A domestic water audit can illustrate the role of women in controlling water usage in the homes. Given the indoor usage of water for laundry, cooking, bathing, flushing as well as outdoor use for gardening and car washing, women have a say in how much water should be used in fulfilling these domestic water demands. For instance, studies on domestic water use in Malaysia have demonstrated that selecting a water efficient washing machine that will only use 45 litres per wash compared to using a large automatic washing machine that uses 120 litres would save 75 litres of water that could be used for other indoor purposes . If the numbers of annual washes are calculated, the amount of water and money saved is quite substantial. Similarly, wise dish washing practices using two half-full sinks or wash basins for washing and rinsing dishes have proven to save water. Time and amount of water used for bathing/showering can be controlled for both children and other adults in the household.
Women’s active participation in household water demand management needs to extend beyond the household to include decision making at the village council level. More often, women are on the receiving end of ill informed decisions passed down from the village council. There is a need to reassess the hierarchical nature of decision making in the village context to ensure all persons have access to safe drinking water, reliable water supply and that there is a collective responsibility for water conservation. Water management should be transparent and representative of the needs of men and women alike. When women play a pivotal role in water project design and implementation, evidence suggest a higher rate of project efficiency and sustainability. Evidence from Trinidad and Tobago, Uganda, and Cameroon demonstrate how women’s active involvement in community water projects have contributed to reducing the time spent fetching water by women and young girls, empowered women with new skills in water pumps maintenance, monitoring and evaluation of water projects, and training for young women to take up careers in the water sector . Samoan women can replicate the experience of women elsewhere and extend their participation beyond guarding and maintenance of the village freshwater pool to a more active participatory role in household water conservation, village decision and policy making, greater involvement with the independent water scheme and lobbying for better services targeting women and children.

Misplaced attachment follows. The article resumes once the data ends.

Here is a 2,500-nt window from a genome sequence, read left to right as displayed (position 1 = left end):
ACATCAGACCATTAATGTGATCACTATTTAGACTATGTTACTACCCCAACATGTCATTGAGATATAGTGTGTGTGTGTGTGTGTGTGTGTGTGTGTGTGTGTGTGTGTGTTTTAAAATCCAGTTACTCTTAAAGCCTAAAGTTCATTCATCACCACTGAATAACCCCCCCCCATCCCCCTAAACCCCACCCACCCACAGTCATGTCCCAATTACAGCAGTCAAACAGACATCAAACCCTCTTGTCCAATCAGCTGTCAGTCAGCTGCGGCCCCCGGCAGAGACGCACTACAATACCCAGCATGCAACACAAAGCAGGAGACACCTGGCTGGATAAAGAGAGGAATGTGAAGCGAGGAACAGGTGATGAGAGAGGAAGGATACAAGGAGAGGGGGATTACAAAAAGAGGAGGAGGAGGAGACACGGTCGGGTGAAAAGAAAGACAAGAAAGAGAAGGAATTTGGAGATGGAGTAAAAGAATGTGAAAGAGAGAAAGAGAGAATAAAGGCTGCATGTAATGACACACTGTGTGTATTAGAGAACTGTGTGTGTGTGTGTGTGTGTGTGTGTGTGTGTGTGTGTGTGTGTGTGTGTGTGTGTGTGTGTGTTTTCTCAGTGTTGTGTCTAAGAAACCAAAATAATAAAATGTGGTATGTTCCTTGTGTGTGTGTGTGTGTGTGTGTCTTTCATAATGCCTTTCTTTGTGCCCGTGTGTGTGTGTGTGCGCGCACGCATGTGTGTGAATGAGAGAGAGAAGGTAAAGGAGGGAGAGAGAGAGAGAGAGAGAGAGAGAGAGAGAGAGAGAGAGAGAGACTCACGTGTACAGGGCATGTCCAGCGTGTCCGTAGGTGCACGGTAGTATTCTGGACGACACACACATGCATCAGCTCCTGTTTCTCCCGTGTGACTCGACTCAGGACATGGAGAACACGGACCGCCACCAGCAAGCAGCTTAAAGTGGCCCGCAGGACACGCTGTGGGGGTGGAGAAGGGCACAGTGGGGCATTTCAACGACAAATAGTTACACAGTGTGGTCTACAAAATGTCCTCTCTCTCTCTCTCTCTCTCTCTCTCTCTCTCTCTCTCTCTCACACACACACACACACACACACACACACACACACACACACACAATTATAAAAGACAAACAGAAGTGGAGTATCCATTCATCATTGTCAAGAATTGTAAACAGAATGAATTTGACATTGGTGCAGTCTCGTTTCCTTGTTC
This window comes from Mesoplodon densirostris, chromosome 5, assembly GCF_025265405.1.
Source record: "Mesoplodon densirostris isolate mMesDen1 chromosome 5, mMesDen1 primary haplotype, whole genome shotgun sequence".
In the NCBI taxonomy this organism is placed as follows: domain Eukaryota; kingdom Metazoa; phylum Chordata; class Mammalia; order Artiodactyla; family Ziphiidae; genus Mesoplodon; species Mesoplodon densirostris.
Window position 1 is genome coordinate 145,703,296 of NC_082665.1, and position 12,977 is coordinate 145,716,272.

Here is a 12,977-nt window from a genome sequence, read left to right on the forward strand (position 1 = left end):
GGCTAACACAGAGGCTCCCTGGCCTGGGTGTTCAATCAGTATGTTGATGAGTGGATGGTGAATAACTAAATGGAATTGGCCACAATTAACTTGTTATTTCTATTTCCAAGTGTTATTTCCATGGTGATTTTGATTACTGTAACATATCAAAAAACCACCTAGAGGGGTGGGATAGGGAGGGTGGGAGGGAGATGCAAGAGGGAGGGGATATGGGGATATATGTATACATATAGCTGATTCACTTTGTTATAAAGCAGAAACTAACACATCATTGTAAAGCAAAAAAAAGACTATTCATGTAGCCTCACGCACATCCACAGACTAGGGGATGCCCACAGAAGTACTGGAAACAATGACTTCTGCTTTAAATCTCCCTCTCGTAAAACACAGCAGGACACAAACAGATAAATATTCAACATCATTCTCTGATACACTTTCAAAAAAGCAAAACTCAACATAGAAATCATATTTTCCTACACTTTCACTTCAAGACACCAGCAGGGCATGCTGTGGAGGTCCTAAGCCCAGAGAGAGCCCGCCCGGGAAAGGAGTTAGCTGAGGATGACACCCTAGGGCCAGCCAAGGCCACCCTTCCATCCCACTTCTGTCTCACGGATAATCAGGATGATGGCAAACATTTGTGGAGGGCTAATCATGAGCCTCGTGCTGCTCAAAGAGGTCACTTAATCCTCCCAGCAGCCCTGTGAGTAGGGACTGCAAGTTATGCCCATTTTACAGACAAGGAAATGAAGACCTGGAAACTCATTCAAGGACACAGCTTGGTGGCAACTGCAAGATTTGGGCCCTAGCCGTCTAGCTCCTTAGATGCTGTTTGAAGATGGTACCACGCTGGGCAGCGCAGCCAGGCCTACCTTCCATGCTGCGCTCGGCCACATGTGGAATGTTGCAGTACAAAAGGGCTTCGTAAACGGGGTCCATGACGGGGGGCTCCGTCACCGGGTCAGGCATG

Other water users such as the farming community, manufacturing, energy providers, tourism and natural ecosystems for example need to be considered when exploring the macro water issues related to climate variability. Climate change is expected to aggravate the current water challenges facing Samoa and many of her island neighbors, such as deforestation in the water catchment areas leading to increased soil erosion and siltation, threatening surface water quality . Fragmented and poorly coordinated management of water resources and implementation of water policies at the national and local level demonstrate the capacity issues facing the responsible water agencies in meeting and delivering the water demands from competing water users. Integrating all interested water users require long term strategies that address water management capacity at all levels beginning with the government right down to the household unit. Equally important are the spiritual connections and cultural value of water (springs, rivers) to Pacific island communities which seems to have declined over the years as a result of state control of these resources .
While an integrated water resources management approach holds the promise of delivering an efficient management of macro and mesoscale water policies and programs for developed countries, it has been a somber experience for small developing islands like Samoa. A foreign concept imposed without any consideration of the culture, physical attribute, management capacities, decision-making processes and governance systems of the host society is bound to fail in achieving the expected outputs. What is needed is an objective, contextualized and impartial version of integrated water resources management that is people centered and equally sensitive to the water needs of the household unit where women as water managers in the home can make a positive impact on water conservation. In the villages, women bear water monitoring responsibilities for the village drinking and bathing water pools, these are critical roles that need to be factored into an integrated water resources management framework at the village level to ensure everyone are on the same page when it comes to water resources management and conservation.